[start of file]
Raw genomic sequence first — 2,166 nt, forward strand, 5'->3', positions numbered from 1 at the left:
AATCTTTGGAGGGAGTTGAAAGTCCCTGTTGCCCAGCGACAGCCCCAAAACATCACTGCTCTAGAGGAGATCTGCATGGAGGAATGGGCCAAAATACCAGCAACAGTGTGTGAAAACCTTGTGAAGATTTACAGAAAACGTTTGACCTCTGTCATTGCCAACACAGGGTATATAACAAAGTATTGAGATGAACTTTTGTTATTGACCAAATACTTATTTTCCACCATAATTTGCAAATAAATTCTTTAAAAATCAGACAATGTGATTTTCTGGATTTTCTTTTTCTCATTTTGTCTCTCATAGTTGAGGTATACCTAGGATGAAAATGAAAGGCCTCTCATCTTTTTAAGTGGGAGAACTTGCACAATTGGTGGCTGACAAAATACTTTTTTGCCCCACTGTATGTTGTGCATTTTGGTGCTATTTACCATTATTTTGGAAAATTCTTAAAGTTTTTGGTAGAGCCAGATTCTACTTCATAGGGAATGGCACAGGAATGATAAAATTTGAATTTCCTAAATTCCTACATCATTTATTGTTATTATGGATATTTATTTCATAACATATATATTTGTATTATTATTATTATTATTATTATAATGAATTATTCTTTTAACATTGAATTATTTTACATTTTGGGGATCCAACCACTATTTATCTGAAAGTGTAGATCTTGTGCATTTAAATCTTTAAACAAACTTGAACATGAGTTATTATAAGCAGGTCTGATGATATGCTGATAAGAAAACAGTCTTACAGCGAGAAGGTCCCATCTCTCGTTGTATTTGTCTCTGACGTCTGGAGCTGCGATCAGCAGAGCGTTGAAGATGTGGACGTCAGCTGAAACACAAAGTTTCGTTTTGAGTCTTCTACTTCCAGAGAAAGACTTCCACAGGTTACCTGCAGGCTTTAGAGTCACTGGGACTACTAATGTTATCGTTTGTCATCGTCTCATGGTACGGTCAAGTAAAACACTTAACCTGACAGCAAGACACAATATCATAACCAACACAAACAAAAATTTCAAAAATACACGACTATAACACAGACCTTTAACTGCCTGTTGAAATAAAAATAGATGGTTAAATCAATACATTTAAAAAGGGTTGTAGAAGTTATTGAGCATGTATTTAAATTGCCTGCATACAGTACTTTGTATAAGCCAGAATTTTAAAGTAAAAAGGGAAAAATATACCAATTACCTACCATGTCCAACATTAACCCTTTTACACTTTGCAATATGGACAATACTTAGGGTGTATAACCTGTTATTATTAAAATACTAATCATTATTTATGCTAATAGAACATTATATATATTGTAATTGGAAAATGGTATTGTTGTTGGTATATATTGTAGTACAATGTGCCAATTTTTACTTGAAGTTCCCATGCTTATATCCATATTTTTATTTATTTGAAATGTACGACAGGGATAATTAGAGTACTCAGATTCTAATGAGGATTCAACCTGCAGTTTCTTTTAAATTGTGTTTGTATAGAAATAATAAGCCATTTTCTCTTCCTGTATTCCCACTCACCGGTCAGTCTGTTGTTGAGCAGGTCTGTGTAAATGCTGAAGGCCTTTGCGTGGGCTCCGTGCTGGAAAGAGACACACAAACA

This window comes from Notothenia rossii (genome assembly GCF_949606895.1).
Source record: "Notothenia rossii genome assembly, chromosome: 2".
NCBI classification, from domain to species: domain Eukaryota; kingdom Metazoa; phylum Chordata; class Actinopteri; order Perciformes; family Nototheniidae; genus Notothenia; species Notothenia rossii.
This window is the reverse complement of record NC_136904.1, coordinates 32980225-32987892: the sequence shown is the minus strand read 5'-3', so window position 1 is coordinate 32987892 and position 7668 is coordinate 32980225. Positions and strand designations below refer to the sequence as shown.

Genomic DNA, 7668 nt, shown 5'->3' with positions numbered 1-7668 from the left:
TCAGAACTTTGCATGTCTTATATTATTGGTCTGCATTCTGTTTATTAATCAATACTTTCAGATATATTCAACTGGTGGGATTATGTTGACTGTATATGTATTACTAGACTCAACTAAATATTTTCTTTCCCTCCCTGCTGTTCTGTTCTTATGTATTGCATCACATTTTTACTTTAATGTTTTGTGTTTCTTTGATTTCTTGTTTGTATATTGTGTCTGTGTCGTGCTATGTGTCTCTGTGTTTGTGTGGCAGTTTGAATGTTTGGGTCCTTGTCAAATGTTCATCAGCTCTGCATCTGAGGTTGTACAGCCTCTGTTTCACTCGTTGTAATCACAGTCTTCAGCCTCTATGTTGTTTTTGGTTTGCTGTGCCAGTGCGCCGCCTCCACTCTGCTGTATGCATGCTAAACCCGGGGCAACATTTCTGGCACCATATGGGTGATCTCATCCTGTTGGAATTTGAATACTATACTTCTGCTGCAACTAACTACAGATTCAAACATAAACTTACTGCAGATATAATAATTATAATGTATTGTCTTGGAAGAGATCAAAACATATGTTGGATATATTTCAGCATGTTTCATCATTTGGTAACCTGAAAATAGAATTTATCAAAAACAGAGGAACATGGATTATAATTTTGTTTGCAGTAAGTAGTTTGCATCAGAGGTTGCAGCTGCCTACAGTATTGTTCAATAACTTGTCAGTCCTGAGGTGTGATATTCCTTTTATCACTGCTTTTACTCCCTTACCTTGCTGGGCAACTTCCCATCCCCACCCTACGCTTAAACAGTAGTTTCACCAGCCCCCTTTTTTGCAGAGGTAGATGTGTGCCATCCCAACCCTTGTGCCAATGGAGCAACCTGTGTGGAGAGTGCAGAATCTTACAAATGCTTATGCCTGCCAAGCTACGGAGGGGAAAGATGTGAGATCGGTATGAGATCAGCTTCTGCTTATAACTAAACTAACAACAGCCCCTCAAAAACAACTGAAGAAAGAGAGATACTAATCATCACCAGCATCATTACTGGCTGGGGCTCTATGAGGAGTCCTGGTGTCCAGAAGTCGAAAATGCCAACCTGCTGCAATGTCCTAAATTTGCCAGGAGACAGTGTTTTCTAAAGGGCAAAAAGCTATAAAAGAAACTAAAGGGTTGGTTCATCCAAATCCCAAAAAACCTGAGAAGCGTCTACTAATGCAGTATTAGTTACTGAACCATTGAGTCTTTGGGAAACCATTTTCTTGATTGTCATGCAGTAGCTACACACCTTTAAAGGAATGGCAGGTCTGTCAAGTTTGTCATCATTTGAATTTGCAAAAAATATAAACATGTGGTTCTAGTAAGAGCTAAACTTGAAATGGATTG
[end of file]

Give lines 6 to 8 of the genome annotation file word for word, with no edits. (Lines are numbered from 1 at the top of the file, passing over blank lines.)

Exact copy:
This window is the reverse complement of record NC_136904.1, coordinates 32980225-32987892: the sequence shown is the minus strand read 5'-3', so window position 1 is coordinate 32987892 and position 7668 is coordinate 32980225. Positions and strand designations below refer to the sequence as shown.

Genomic DNA, 7668 nt, shown 5'->3' with positions numbered 1-7668 from the left:
TCAGAACTTTGCATGTCTTATATTATTGGTCTGCATTCTGTTTATTAATCAATACTTTCAGATATATTCAACTGGTGGGATTATGTTGACTGTATATGTATTACTAGACTCAACTAAATATTTTCTTTCCCTCCCTGCTGTTCTGTTCTTATGTATTGCATCACATTTTTACTTTAATGTTTTGTGTTTCTTTGATTTCTTGTTTGTATATTGTGTCTGTGTCGTGCTATGTGTCTCTGTGTTTGTGTGGCAGTTTGAATGTTTGGGTCCTTGTCAAATGTTCATCAGCTCTGCATCTGAGGTTGTACAGCCTCTGTTTCACTCGTTGTAATCACAGTCTTCAGCCTCTATGTTGTTTTTGGTTTGCTGTGCCAGTGCGCCGCCTCCACTCTGCTGTATGCATGCTAAACCCGGGGCAACATTTCTGGCACCATATGGGTGATCTCATCCTGTTGGAATTTGAATACTATACTTCTGCTGCAACTAACTACAGATTCAAACATAAACTTACTGCAGATATAATAATTATAATGTATTGTCTTGGAAGAGATCAAAACATATGTTGGATATATTTCAGCATGTTTCATCATTTGGTAACCTGAAAATAGAATTTATCAAAAACAGAGGAACATGGATTATAATTTTGTTTGCAGTAAGTAGTTTGCATCAGAGGTTGCAGCTGCCTACAGTATTGTTCAATAACTTGTCAGTCCTGAGGTGTGATATTCCTTTTATCACTGCTTTTACTCCCTTACCTTGCTGGGCAACTTCCCATCCCCACCCTACGCTTAAACAGTAGTTTCACCAGCCCCCTTTTTTGCAGAGGTAGATGTGTGCCATCCCAACCCTTGTGCCAATGGAGCAACCTGTGTGGAGAGTGCAGAATCTTACAAATGCTTATGCCTGCCAAGCTACGGAGGGGAAAGATGTGAGATCGGTATGAGATCAGCTTCTGCTTATAACTAAACTAACAACAGCCCCTCAAAAACAACTGAAGAAAGAGAGATACTAATCATCACCAGCATCATTACTGGCTGGGGCTCTATGAGGAGTCCTGGTGTCCAGAAGTCGAAAATGCCAACCTGCTGCAATGTCCTAAATTTGCCAGGAGACAGTGTTTTCTAAAGGGCAAAAAGCTATAAAAGAAACTAAAGGGTTGGTTCATCCAAATCCCAAAAAACCTGAGAAGCGTCTACTAATGCAGTATTAGTTACTGAACCATTGAGTCTTTGGGAAACCATTTTCTTGATTGTCATGCAGTAGCTACACACCTTTAAAGGAATGGCAGGTCTGTCAAGTTTGTCATCATTTGAATTTGCAAAAAATATAAACATGTGGTTCTAGTAAGAGCTAAACTTGAAATGGATTG